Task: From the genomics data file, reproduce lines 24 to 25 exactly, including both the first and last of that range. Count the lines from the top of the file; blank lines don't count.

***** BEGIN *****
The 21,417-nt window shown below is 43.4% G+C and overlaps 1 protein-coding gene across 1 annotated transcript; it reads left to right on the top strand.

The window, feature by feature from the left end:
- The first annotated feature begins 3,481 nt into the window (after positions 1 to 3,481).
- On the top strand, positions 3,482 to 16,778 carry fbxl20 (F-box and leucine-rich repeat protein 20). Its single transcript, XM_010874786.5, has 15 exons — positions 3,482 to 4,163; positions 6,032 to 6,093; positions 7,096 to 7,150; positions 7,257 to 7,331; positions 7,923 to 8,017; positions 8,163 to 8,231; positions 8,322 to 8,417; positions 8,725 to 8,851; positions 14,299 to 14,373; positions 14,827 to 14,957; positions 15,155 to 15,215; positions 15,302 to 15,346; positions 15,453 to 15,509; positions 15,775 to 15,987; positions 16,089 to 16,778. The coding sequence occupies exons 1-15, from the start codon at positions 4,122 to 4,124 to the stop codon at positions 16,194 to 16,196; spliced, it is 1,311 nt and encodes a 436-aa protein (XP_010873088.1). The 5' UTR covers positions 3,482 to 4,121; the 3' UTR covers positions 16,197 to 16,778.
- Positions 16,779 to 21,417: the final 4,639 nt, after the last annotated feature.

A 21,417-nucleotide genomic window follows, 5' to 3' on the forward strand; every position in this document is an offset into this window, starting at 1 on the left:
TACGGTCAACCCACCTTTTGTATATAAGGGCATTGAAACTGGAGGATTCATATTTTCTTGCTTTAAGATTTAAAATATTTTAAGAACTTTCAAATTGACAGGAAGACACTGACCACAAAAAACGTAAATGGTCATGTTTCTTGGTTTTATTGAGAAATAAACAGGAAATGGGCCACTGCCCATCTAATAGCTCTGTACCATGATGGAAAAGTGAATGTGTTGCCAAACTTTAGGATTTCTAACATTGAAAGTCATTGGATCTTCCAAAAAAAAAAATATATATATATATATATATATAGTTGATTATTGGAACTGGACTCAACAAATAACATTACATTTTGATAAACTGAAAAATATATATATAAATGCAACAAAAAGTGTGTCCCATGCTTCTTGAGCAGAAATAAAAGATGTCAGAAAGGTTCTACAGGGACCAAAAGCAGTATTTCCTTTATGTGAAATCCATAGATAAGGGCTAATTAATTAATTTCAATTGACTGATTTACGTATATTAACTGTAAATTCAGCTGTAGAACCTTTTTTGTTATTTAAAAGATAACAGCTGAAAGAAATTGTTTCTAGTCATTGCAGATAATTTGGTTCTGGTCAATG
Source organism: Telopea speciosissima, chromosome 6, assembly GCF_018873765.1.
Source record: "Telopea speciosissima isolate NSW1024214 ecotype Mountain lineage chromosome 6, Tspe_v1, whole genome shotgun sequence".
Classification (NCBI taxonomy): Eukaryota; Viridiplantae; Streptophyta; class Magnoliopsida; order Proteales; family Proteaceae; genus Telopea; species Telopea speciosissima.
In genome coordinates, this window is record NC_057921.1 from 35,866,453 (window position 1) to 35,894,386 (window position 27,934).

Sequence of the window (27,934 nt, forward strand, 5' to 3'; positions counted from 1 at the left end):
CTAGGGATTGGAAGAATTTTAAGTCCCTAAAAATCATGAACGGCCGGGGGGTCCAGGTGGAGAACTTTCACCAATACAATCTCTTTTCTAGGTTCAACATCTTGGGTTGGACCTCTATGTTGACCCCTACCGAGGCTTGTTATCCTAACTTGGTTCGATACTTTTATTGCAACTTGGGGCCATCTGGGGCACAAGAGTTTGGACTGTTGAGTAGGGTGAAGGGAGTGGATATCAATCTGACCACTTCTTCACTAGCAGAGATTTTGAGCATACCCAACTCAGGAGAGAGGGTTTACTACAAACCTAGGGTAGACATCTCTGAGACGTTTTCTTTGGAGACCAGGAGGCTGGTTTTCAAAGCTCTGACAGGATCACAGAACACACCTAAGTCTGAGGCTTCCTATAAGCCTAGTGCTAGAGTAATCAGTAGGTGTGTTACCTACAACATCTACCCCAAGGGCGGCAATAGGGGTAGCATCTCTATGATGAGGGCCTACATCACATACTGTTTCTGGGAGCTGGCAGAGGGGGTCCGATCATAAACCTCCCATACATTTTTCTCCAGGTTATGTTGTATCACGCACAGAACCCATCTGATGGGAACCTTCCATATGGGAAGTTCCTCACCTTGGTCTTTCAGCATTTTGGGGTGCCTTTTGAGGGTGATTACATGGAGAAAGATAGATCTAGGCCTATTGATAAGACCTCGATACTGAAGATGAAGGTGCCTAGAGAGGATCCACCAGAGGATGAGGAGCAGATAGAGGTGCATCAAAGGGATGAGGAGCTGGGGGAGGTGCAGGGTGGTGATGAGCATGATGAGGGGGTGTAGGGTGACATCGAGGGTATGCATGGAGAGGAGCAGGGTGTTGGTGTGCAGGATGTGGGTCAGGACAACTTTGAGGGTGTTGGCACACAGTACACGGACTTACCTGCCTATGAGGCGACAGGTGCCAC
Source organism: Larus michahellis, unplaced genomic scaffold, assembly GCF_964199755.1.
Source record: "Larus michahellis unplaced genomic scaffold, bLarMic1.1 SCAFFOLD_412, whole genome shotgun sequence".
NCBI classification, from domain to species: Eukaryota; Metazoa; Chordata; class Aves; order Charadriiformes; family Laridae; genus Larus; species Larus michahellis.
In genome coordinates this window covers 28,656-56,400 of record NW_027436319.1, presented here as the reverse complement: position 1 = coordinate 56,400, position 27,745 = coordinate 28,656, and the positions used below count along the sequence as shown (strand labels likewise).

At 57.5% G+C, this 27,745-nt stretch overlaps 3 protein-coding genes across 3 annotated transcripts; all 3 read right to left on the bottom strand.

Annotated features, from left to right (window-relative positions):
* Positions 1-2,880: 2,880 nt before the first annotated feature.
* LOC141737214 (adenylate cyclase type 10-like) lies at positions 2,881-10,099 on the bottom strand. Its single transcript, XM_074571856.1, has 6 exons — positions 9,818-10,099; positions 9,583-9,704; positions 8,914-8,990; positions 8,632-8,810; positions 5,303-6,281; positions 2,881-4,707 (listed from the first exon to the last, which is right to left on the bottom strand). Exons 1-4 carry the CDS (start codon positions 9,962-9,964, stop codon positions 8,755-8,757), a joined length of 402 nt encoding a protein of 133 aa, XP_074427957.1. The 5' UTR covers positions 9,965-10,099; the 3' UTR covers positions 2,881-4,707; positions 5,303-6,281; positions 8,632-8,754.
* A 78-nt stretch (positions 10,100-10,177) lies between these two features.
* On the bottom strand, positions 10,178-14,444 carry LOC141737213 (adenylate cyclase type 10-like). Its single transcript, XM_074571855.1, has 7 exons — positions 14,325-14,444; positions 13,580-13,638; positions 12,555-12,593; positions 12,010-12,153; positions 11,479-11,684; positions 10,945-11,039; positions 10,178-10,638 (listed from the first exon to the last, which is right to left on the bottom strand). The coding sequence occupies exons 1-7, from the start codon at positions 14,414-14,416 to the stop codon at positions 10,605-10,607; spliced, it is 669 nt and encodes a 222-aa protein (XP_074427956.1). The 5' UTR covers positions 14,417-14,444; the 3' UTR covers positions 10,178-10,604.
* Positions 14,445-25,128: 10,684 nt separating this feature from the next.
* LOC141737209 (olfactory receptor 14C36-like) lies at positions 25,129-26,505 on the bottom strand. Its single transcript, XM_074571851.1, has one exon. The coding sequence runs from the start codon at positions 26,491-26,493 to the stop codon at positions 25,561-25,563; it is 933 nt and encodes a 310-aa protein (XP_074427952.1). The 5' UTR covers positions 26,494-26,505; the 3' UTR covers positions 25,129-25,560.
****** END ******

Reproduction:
* Positions 14,445-25,128: 10,684 nt separating this feature from the next.
* LOC141737209 (olfactory receptor 14C36-like) lies at positions 25,129-26,505 on the bottom strand. Its single transcript, XM_074571851.1, has one exon. The coding sequence runs from the start codon at positions 26,491-26,493 to the stop codon at positions 25,561-25,563; it is 933 nt and encodes a 310-aa protein (XP_074427952.1). The 5' UTR covers positions 26,494-26,505; the 3' UTR covers positions 25,129-25,560.